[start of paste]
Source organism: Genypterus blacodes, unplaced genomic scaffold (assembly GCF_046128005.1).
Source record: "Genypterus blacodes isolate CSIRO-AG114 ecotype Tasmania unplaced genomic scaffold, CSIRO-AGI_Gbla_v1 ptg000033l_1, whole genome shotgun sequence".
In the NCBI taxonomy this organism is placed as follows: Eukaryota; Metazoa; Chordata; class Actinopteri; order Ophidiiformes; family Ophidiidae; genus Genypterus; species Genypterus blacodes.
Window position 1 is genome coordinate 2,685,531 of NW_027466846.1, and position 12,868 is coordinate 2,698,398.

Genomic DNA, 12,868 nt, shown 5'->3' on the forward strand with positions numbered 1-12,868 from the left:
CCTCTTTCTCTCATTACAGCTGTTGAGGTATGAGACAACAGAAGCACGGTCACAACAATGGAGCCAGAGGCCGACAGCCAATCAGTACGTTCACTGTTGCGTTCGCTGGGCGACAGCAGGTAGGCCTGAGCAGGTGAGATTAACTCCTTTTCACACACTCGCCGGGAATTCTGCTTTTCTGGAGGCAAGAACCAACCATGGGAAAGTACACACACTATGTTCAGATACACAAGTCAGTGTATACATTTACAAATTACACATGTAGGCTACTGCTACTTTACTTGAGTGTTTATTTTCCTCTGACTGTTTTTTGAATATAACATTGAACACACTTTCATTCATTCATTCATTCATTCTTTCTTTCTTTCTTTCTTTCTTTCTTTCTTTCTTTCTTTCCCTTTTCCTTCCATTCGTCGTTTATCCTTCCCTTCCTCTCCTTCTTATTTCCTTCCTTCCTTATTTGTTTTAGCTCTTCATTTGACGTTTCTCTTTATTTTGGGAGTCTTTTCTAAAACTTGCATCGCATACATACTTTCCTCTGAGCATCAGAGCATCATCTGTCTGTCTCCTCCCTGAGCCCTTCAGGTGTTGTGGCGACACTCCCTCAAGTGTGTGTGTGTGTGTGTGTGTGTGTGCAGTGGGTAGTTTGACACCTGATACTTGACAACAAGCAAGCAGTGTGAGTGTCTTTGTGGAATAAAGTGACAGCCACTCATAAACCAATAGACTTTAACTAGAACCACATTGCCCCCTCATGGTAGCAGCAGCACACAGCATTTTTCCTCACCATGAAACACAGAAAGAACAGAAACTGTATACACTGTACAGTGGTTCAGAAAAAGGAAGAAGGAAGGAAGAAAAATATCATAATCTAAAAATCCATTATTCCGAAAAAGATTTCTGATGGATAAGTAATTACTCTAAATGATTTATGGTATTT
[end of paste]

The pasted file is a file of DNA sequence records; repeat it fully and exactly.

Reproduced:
Source organism: Genypterus blacodes, unplaced genomic scaffold (assembly GCF_046128005.1).
Source record: "Genypterus blacodes isolate CSIRO-AG114 ecotype Tasmania unplaced genomic scaffold, CSIRO-AGI_Gbla_v1 ptg000033l_1, whole genome shotgun sequence".
In the NCBI taxonomy this organism is placed as follows: Eukaryota; Metazoa; Chordata; class Actinopteri; order Ophidiiformes; family Ophidiidae; genus Genypterus; species Genypterus blacodes.
Window position 1 is genome coordinate 2,685,531 of NW_027466846.1, and position 12,868 is coordinate 2,698,398.

Genomic DNA, 12,868 nt, shown 5'->3' on the forward strand with positions numbered 1-12,868 from the left:
CCTCTTTCTCTCATTACAGCTGTTGAGGTATGAGACAACAGAAGCACGGTCACAACAATGGAGCCAGAGGCCGACAGCCAATCAGTACGTTCACTGTTGCGTTCGCTGGGCGACAGCAGGTAGGCCTGAGCAGGTGAGATTAACTCCTTTTCACACACTCGCCGGGAATTCTGCTTTTCTGGAGGCAAGAACCAACCATGGGAAAGTACACACACTATGTTCAGATACACAAGTCAGTGTATACATTTACAAATTACACATGTAGGCTACTGCTACTTTACTTGAGTGTTTATTTTCCTCTGACTGTTTTTTGAATATAACATTGAACACACTTTCATTCATTCATTCATTCATTCTTTCTTTCTTTCTTTCTTTCTTTCTTTCTTTCTTTCTTTCCCTTTTCCTTCCATTCGTCGTTTATCCTTCCCTTCCTCTCCTTCTTATTTCCTTCCTTCCTTATTTGTTTTAGCTCTTCATTTGACGTTTCTCTTTATTTTGGGAGTCTTTTCTAAAACTTGCATCGCATACATACTTTCCTCTGAGCATCAGAGCATCATCTGTCTGTCTCCTCCCTGAGCCCTTCAGGTGTTGTGGCGACACTCCCTCAAGTGTGTGTGTGTGTGTGTGTGTGTGTGCAGTGGGTAGTTTGACACCTGATACTTGACAACAAGCAAGCAGTGTGAGTGTCTTTGTGGAATAAAGTGACAGCCACTCATAAACCAATAGACTTTAACTAGAACCACATTGCCCCCTCATGGTAGCAGCAGCACACAGCATTTTTCCTCACCATGAAACACAGAAAGAACAGAAACTGTATACACTGTACAGTGGTTCAGAAAAAGGAAGAAGGAAGGAAGAAAAATATCATAATCTAAAAATCCATTATTCCGAAAAAGATTTCTGATGGATAAGTAATTACTCTAAATGATTTATGGTATTT